Issue 1

Involving students in everything we do

(Last Updated On: March 3, 2014)
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After speaking at the World Convention of the International Confederation of Principals in Auckland recently, Marc Prensky had a few words with INTERFACE.

Marc Prensky is not a man to mince his words. He admits he became a teacher to avoid the Vietnam draft. He likens teaching to babysitting and advocates open-plan schools. But it’s perhaps his ‘light and dark’ metaphor about teaching itself that’s most interesting.

“Kids used to grow up in the dark,” he explained. “When they went to school, teachers gradually showed them the light. That was what was so noble about our profession.

“But today’s kids grow up in the light – they learn what’s going on from the Internet and TV, and they have cellphones. Teachers don’t want to engage the kids on different stuff; they want to engage the kids on the old stuff. So, we’ve got a real problem with school becoming less and less relevant. Even with the best of intentions we put them back in the dark.”

So, is it no longer a noble profession?

“It’s a nasty thing to say, I know,” admitted Prensky, “but is it noble to return our kids into the darkness? You’ve got to argue that there’s not a lot of nobility in doing that. What would be continually noble is to say: ‘here’s where our kids are today, let’s build on that’.”

The thought that we hold back, let alone drag down students, should be anathema to teachers. Thankfully, however, he thinks the light can still be turned on.

“Kids still don’t know meaning and how to interpret it all. That’s the starting point.”

Prensky firmly believes that, for the first time, schools have serious competition.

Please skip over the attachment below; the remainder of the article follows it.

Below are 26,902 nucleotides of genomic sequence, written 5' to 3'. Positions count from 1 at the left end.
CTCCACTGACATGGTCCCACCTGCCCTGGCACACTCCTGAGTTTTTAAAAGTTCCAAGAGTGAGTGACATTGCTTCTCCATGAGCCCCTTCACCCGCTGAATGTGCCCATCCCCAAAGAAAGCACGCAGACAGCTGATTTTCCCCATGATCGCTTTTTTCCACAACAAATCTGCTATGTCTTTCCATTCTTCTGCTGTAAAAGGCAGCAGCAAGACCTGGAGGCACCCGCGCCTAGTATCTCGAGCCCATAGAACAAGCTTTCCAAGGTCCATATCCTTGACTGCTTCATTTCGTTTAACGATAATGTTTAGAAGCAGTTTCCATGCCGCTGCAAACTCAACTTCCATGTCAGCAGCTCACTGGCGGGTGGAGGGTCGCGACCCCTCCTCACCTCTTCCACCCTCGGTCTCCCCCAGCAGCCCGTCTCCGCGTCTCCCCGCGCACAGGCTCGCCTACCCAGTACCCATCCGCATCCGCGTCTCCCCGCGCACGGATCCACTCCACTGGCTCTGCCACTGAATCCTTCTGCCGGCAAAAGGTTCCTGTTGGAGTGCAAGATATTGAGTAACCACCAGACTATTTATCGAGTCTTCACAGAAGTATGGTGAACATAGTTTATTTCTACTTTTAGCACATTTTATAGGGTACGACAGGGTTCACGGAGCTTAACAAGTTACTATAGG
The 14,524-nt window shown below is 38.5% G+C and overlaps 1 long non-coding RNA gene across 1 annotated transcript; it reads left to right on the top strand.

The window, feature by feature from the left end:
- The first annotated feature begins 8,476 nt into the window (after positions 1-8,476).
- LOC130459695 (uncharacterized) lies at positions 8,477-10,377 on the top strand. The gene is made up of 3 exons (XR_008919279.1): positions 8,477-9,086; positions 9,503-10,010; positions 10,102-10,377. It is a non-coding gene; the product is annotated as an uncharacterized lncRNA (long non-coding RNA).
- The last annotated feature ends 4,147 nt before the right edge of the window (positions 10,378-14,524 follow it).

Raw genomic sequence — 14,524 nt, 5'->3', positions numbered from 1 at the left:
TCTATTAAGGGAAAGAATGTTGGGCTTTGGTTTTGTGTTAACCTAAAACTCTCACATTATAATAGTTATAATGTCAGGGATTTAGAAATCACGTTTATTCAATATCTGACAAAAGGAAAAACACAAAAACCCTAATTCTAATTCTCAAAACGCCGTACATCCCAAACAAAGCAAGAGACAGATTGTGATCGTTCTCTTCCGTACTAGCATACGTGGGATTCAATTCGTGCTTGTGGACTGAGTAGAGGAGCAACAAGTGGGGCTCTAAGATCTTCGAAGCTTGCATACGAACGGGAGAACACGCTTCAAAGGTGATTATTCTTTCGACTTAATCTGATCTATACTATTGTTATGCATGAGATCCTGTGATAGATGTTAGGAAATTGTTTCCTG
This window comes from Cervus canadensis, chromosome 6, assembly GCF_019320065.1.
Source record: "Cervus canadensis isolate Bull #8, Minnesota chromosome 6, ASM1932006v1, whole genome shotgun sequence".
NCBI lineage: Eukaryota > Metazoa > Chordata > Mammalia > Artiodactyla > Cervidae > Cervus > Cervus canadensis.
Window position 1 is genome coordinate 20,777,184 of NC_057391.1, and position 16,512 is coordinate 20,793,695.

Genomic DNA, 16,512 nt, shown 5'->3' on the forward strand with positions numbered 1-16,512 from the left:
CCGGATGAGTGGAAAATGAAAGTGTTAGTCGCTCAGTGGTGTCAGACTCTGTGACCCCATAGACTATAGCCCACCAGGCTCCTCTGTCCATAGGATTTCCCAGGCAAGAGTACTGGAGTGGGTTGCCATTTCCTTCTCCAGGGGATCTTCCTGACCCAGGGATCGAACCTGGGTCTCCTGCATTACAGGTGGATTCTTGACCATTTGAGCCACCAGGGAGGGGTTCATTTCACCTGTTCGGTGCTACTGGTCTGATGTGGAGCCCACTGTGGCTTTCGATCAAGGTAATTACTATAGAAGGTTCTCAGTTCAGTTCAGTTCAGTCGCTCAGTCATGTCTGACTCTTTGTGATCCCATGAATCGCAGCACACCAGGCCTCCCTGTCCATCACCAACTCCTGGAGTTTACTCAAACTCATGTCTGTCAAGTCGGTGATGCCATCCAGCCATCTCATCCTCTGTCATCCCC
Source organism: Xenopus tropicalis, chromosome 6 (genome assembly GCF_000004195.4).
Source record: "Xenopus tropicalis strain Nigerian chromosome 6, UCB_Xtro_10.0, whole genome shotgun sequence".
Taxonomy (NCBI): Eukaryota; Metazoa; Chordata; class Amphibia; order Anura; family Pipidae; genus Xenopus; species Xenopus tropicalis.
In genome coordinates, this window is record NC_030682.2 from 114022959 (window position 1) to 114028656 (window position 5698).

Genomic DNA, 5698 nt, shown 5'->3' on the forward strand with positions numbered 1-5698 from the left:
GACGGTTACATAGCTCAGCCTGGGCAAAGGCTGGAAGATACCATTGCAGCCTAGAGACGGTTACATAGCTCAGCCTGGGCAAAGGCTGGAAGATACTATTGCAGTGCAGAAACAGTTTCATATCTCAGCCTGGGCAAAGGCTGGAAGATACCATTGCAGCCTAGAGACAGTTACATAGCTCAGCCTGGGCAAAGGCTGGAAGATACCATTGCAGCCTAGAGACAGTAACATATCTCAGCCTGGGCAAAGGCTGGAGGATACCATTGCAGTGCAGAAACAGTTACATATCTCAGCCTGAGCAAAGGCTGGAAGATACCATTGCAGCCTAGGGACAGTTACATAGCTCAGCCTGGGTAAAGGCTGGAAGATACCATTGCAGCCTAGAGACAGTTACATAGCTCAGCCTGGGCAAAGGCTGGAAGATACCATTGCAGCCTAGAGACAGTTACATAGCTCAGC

“Today’s education is bifurcating. There’s the school with its certificates, and outside school there’s another world, an online world, that kids find exciting. Here they learn without us. They’re highly motivated. They work with peers. Things actually happen.

“The only way for schools to compete is to involve the students with everything. We can no longer just tell students what is right or best.”

Thus, in this New Yorker’s eyes, the way forward is a simple one – if, at first, it may seem a little scary to some.

“We have to ask them what they think,” he said. “Have kids’ representatives at parents’ nights and faculty meetings; take them to conferences. I’m talking smart kids who will give their points of view. We have to involve our students in everything we do.”

That sounds great and will have many people nodding their heads in agreement, but perhaps also scratching them in search of a way to achieve it. Prensky acknowledges the difficulty.

“Yeah, schools could say we’re not going to do that any more. We could see lots of civil disobedience but that’s not the kind of people we are.

“In a normal world, in an economic world, it would be real simple – the part that’s irrelevant would die off. Our schools, however, have a dual purpose that we rarely talk about. On the one hand, it’s to educate kids, and on the other hand it’s to keep them safe so their parents can work. We have this custodial function and throw in a little extra money to educate them while they’re there.